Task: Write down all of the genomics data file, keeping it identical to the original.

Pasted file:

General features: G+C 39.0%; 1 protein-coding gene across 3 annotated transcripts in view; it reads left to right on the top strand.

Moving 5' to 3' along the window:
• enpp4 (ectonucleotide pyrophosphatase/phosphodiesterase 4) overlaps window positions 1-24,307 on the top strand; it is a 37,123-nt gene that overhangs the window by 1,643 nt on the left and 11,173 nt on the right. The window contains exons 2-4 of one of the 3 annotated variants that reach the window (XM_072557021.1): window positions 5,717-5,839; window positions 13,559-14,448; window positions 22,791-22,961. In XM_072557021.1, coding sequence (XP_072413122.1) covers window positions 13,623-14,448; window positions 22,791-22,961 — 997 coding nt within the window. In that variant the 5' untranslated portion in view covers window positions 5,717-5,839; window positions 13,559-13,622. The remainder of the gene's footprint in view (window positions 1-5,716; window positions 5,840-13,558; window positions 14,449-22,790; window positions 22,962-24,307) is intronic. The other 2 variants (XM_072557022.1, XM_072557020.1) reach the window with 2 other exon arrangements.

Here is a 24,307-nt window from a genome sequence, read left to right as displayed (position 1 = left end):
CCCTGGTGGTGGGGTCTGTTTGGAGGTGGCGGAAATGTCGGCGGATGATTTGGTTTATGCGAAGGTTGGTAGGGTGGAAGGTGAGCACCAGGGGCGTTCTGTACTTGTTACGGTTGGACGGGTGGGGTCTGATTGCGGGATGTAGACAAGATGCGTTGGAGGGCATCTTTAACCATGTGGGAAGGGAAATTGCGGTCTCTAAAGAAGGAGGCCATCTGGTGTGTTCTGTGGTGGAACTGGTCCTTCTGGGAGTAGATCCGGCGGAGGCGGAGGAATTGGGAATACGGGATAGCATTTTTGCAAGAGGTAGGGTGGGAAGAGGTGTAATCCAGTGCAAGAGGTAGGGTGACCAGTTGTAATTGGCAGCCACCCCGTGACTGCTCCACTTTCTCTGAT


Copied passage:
General features: G+C 39.0%; 1 protein-coding gene across 3 annotated transcripts in view; it reads left to right on the top strand.

Moving 5' to 3' along the window:
• enpp4 (ectonucleotide pyrophosphatase/phosphodiesterase 4) overlaps window positions 1-24,307 on the top strand; it is a 37,123-nt gene that overhangs the window by 1,643 nt on the left and 11,173 nt on the right. The window contains exons 2-4 of one of the 3 annotated variants that reach the window (XM_072557021.1): window positions 5,717-5,839; window positions 13,559-14,448; window positions 22,791-22,961. In XM_072557021.1, coding sequence (XP_072413122.1) covers window positions 13,623-14,448; window positions 22,791-22,961 — 997 coding nt within the window. In that variant the 5' untranslated portion in view covers window positions 5,717-5,839; window positions 13,559-13,622. The remainder of the gene's footprint in view (window positions 1-5,716; window positions 5,840-13,558; window positions 14,449-22,790; window positions 22,962-24,307) is intronic. The other 2 variants (XM_072557022.1, XM_072557020.1) reach the window with 2 other exon arrangements.

Here is a 24,307-nt window from a genome sequence, read left to right as displayed (position 1 = left end):
CCCTGGTGGTGGGGTCTGTTTGGAGGTGGCGGAAATGTCGGCGGATGATTTGGTTTATGCGAAGGTTGGTAGGGTGGAAGGTGAGCACCAGGGGCGTTCTGTACTTGTTACGGTTGGACGGGTGGGGTCTGATTGCGGGATGTAGACAAGATGCGTTGGAGGGCATCTTTAACCATGTGGGAAGGGAAATTGCGGTCTCTAAAGAAGGAGGCCATCTGGTGTGTTCTGTGGTGGAACTGGTCCTTCTGGGAGTAGATCCGGCGGAGGCGGAGGAATTGGGAATACGGGATAGCATTTTTGCAAGAGGTAGGGTGGGAAGAGGTGTAATCCAGTGCAAGAGGTAGGGTGACCAGTTGTAATTGGCAGCCACCCCGTGACTGCTCCACTTTCTCTGAT